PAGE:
University of Tasmania
Thompson_whole_thesis_ex_pub_mat.pdf (15.07 MB)

Self-worth protection in student achievement behaviour

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posted on 2023-05-27, 13:26 authored by Thompson, T
The investigation pursued in this thesis tested three assumptions of the self-worth theory of achievement motivation (Beery, 1975; Covington, 1984a, 1984b; Covington & Beery, 1976; Covington & Omelich, 1979b). This theory states that faced with failure which constitutes a threat to self-esteem, certain students will withhold effort in order to protect a sense of self-worth. This occurs by being able to attribute poor performance to a factor other than low ability. The following assumptions of self-worth theory were tested in the investigation which comprised this thesis. 1. First, self-worth theory assumes that certain students will respond differently in situations of high versus low intellectual evaluative threat. Following failure which allows no opportunity to externalise the cause of failure to a nonability-related factor (a situation of high evaluative threat), poor performance will result. On the other hand, where a mitigating excuse for poor performance is available (a situation of low evaluative threat), performance will be enhanced. 2. Second, self-worth theory assumes that the performance effects identified in \1\" above are associated with individuals who have low and uncertain ability estimates (Covington & Omelich 1985; Nicholls 1984). 3. Third self-worth theory assumes that self-worth students do not attribute poor performance in situations of high evaluative threat to lack of ability. This assumption is consistent with the view that the poor performance of self-worth protective students in situations of high evaluative threat is due to withdrawal of effort. The investigation of self-worth protection in this thesis began with an operational definition which involved deteriorated performance following failure and subsequent enhanced performance following a mitigating excuse which allowed students to explain failure without implicating low ability. In order to develop an experimental manipulation which incorporated these performance criteria Experiment 1 reported normative data in relation to some 130 remote associate problems enabling the construction of a difficult (failure) set an easy (practice) set and three parallel sets of intermediate difficulty. Experiment 2 then tested and confirmed the effectiveness of the failure and face-saving manipulations which comprised the experimental manipulation used in Experiment 3. Experiment 3 investigated the relationship between a number of personality variables and self-worth protection. The results of this experiment revealed that self-worth protective students were best identified on the basis of low academic self-esteem and uncertain global self-evaluations. In Experiments 4 and 5 the operational definition of self-worth protection changed. In these experiments low academic self-esteem and uncertain global self-esteem were used to assign self-worth protective students to experimental groups. Experiment 4 re-examined the performance of self-worth protective students after being exposed to failure in situations where a mitigating excuse was either available or not available. This experiment provided evidence of the generalisation of self-worth protection across different performance measures. Experiment 5 then examined the attributional behaviour of self-worth protective students. The results from this experiment failed to provide evidence that the poor performance of self-worth protective students following failure is associated with lower internality attributions. On these grounds the performance but not attributional findings from these experiments were seen to provide support for the assumptions of self-worth theory tested in this thesis. On the basis of individual difference variables performance effects and attributional behaviour found to be associated with self-worth protective students recommendations were made whereby the achievement-limiting behaviours of these students might be forestalled."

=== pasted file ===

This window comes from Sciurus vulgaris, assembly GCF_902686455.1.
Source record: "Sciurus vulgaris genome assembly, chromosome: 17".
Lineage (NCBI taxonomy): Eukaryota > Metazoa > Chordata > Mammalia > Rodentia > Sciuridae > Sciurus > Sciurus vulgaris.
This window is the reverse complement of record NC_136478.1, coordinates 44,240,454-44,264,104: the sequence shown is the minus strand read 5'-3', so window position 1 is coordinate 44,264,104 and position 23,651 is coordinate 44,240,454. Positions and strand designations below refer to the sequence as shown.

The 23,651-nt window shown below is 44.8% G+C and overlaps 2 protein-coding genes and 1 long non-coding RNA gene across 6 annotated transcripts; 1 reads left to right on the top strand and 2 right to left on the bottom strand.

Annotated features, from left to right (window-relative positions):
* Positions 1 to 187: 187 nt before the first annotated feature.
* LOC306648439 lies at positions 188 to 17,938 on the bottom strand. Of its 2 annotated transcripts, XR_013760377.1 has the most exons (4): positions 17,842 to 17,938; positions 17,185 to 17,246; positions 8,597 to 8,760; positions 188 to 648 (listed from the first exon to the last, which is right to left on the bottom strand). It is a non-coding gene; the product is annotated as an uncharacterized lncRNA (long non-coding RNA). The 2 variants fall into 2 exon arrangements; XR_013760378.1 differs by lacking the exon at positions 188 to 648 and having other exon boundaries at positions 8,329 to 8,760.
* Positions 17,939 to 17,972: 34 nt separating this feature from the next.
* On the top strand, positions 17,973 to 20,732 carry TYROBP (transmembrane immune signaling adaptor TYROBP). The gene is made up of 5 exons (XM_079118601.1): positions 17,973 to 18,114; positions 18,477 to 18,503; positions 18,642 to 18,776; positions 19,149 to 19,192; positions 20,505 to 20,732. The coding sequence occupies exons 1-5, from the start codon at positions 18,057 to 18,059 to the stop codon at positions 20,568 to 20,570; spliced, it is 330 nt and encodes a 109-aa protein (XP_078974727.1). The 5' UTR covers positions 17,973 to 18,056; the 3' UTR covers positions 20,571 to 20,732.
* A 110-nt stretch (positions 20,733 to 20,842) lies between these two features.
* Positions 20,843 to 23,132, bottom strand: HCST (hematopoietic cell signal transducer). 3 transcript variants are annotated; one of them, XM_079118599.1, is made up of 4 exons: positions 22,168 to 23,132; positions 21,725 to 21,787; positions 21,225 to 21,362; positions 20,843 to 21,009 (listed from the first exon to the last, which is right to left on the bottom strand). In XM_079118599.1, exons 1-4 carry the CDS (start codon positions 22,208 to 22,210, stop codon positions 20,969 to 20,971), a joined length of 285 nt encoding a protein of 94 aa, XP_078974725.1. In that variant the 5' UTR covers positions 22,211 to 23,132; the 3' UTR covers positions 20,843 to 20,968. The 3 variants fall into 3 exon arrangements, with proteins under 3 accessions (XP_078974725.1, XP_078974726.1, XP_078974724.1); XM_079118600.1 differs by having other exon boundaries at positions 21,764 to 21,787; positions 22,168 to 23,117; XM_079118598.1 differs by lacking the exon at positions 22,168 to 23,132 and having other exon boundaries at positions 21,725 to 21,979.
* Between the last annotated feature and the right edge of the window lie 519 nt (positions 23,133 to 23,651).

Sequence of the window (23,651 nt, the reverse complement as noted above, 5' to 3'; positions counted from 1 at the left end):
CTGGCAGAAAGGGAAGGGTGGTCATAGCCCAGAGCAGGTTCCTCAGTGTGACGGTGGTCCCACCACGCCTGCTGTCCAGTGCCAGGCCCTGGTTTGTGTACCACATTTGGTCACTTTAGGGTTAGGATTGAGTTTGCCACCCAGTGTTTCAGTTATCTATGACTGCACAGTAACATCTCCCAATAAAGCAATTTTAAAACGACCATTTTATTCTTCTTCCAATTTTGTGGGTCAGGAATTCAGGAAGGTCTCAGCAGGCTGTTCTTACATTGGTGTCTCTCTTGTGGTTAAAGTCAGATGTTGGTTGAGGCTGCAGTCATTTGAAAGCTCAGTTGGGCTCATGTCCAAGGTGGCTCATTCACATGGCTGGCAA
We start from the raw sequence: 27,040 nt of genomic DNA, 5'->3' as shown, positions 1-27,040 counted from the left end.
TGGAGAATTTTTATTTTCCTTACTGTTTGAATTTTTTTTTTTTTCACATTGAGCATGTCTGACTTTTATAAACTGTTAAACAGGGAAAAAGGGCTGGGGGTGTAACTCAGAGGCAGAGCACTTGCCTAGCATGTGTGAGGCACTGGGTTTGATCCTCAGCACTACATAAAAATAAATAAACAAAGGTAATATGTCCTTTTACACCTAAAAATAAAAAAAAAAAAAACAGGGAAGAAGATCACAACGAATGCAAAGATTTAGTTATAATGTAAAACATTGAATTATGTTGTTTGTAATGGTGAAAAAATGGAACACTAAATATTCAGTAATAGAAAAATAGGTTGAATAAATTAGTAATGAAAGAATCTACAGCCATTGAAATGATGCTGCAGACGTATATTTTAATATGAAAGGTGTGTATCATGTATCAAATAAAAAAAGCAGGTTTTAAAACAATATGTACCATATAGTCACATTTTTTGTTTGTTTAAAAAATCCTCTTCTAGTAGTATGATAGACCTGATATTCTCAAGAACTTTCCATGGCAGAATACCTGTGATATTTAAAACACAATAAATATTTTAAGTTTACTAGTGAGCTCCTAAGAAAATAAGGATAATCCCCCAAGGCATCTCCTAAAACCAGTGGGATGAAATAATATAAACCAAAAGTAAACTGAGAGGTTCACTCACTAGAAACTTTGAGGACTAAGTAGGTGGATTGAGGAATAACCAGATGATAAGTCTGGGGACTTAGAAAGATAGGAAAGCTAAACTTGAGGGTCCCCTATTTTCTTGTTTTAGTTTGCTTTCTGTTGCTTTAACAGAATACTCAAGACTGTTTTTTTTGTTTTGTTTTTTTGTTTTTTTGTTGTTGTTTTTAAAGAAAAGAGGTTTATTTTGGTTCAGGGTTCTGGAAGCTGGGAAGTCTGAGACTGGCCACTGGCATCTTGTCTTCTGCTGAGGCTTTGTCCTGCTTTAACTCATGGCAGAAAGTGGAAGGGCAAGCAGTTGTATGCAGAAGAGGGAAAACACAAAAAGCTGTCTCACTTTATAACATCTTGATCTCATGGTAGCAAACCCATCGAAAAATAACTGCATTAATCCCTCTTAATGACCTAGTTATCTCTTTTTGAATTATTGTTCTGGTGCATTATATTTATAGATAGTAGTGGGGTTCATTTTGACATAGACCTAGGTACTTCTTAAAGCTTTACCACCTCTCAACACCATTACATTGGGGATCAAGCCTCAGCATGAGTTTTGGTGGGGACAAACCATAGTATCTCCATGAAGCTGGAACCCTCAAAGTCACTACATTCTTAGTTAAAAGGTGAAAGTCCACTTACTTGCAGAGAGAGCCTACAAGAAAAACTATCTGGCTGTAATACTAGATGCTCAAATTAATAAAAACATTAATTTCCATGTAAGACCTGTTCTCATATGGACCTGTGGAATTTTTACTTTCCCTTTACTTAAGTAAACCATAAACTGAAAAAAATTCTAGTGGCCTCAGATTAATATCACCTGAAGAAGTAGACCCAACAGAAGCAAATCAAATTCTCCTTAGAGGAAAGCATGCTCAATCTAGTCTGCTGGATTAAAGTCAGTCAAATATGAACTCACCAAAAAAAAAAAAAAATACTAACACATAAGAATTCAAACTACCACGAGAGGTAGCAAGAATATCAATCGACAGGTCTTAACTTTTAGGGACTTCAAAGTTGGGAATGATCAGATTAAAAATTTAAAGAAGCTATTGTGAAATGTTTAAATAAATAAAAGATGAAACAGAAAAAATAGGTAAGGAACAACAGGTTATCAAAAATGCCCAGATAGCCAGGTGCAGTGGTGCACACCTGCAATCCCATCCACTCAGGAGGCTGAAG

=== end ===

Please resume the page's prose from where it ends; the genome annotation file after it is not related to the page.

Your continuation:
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  • Unpublished

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Copyright 1994 the author - The University is continuing to endeavour to trace the copyright owner(s) and in the meantime this item has been reproduced here in good faith. We would be pleased to hear from the copyright owner(s). Chapter 6 appears to be, in part, the equivalent of a pre-print version of an article published as: Thompson, T., 1993. Remote associate problems in performance feedback paradigms, Personality and individual differences, 14(1), 11-14. The published article is at Appendix B1. Chapter 12 appears to be the equivalent of an accepted manuscript of an article published by Taylor & Francis in Educational review in 1994, available at: The pubished article was at Appendix B3 but has been removed for copyright reasons. Appendix B2 is the following publshed article which has been removed for copyright reasons: Thompson, T. 1993. Characteristics of self-worth protection, British journal of educational psychology, 63(3), 469-488.

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